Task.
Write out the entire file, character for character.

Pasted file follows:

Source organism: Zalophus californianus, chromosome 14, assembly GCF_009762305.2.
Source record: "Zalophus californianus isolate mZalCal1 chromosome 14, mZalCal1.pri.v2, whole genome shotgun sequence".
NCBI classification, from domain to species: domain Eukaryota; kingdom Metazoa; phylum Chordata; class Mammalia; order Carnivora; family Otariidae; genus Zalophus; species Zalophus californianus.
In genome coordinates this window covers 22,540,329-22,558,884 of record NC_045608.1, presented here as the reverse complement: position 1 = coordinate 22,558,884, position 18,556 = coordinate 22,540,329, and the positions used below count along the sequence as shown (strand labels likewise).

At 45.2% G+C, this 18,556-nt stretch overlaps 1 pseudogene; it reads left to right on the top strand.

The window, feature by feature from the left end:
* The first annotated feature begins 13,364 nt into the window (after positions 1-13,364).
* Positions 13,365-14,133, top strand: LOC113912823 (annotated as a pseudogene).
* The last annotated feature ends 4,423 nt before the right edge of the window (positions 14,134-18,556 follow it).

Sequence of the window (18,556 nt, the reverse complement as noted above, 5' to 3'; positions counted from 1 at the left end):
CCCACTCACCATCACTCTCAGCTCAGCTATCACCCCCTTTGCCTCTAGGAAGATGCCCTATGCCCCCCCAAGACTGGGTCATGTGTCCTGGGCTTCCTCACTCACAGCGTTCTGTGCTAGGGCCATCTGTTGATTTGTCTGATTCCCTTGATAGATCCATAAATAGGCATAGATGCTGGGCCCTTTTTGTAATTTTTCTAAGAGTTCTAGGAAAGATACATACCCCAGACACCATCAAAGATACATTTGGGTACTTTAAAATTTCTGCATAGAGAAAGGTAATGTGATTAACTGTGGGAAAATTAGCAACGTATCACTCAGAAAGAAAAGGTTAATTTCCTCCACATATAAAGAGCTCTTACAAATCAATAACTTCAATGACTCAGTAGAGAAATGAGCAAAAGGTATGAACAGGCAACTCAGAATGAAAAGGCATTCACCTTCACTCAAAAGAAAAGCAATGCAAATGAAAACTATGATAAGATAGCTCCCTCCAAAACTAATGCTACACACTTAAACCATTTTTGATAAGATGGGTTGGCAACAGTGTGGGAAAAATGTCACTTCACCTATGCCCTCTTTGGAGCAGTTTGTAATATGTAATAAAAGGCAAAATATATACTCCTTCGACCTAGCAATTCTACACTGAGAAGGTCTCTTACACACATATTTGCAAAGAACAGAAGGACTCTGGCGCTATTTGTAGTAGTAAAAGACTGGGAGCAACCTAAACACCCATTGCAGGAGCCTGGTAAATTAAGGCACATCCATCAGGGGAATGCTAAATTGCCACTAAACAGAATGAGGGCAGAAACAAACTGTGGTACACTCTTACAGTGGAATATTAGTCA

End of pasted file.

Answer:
Source organism: Zalophus californianus, chromosome 14, assembly GCF_009762305.2.
Source record: "Zalophus californianus isolate mZalCal1 chromosome 14, mZalCal1.pri.v2, whole genome shotgun sequence".
NCBI classification, from domain to species: domain Eukaryota; kingdom Metazoa; phylum Chordata; class Mammalia; order Carnivora; family Otariidae; genus Zalophus; species Zalophus californianus.
In genome coordinates this window covers 22,540,329-22,558,884 of record NC_045608.1, presented here as the reverse complement: position 1 = coordinate 22,558,884, position 18,556 = coordinate 22,540,329, and the positions used below count along the sequence as shown (strand labels likewise).

At 45.2% G+C, this 18,556-nt stretch overlaps 1 pseudogene; it reads left to right on the top strand.

The window, feature by feature from the left end:
* The first annotated feature begins 13,364 nt into the window (after positions 1-13,364).
* Positions 13,365-14,133, top strand: LOC113912823 (annotated as a pseudogene).
* The last annotated feature ends 4,423 nt before the right edge of the window (positions 14,134-18,556 follow it).

Sequence of the window (18,556 nt, the reverse complement as noted above, 5' to 3'; positions counted from 1 at the left end):
CCCACTCACCATCACTCTCAGCTCAGCTATCACCCCCTTTGCCTCTAGGAAGATGCCCTATGCCCCCCCAAGACTGGGTCATGTGTCCTGGGCTTCCTCACTCACAGCGTTCTGTGCTAGGGCCATCTGTTGATTTGTCTGATTCCCTTGATAGATCCATAAATAGGCATAGATGCTGGGCCCTTTTTGTAATTTTTCTAAGAGTTCTAGGAAAGATACATACCCCAGACACCATCAAAGATACATTTGGGTACTTTAAAATTTCTGCATAGAGAAAGGTAATGTGATTAACTGTGGGAAAATTAGCAACGTATCACTCAGAAAGAAAAGGTTAATTTCCTCCACATATAAAGAGCTCTTACAAATCAATAACTTCAATGACTCAGTAGAGAAATGAGCAAAAGGTATGAACAGGCAACTCAGAATGAAAAGGCATTCACCTTCACTCAAAAGAAAAGCAATGCAAATGAAAACTATGATAAGATAGCTCCCTCCAAAACTAATGCTACACACTTAAACCATTTTTGATAAGATGGGTTGGCAACAGTGTGGGAAAAATGTCACTTCACCTATGCCCTCTTTGGAGCAGTTTGTAATATGTAATAAAAGGCAAAATATATACTCCTTCGACCTAGCAATTCTACACTGAGAAGGTCTCTTACACACATATTTGCAAAGAACAGAAGGACTCTGGCGCTATTTGTAGTAGTAAAAGACTGGGAGCAACCTAAACACCCATTGCAGGAGCCTGGTAAATTAAGGCACATCCATCAGGGGAATGCTAAATTGCCACTAAACAGAATGAGGGCAGAAACAAACTGTGGTACACTCTTACAGTGGAATATTAGTCA